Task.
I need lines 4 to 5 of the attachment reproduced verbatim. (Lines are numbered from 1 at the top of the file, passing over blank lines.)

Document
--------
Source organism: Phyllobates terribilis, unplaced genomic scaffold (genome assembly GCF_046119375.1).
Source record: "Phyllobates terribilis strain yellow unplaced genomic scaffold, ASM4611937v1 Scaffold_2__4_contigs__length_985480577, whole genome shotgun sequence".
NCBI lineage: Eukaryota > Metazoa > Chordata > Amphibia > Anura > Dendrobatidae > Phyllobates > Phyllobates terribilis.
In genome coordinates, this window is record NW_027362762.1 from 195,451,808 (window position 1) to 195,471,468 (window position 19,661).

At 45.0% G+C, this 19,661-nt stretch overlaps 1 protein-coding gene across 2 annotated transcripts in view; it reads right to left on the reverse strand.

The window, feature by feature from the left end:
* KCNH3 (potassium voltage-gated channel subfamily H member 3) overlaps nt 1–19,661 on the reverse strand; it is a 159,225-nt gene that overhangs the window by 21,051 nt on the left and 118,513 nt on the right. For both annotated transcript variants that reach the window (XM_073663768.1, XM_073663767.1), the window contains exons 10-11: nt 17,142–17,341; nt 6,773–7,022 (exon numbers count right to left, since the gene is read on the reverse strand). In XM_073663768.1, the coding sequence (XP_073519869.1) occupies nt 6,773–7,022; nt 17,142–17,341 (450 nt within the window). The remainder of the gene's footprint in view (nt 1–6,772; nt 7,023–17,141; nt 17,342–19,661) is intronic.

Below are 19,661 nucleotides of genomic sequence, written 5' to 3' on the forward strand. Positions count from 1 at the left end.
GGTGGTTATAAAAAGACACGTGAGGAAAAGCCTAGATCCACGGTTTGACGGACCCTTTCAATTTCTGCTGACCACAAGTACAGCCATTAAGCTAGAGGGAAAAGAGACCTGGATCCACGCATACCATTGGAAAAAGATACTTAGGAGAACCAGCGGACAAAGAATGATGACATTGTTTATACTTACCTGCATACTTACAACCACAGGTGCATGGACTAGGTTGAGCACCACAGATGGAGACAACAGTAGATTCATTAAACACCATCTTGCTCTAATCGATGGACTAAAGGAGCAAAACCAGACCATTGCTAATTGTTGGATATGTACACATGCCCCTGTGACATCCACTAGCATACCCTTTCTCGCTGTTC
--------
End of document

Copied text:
In genome coordinates, this window is record NW_027362762.1 from 195,451,808 (window position 1) to 195,471,468 (window position 19,661).

At 45.0% G+C, this 19,661-nt stretch overlaps 1 protein-coding gene across 2 annotated transcripts in view; it reads right to left on the reverse strand.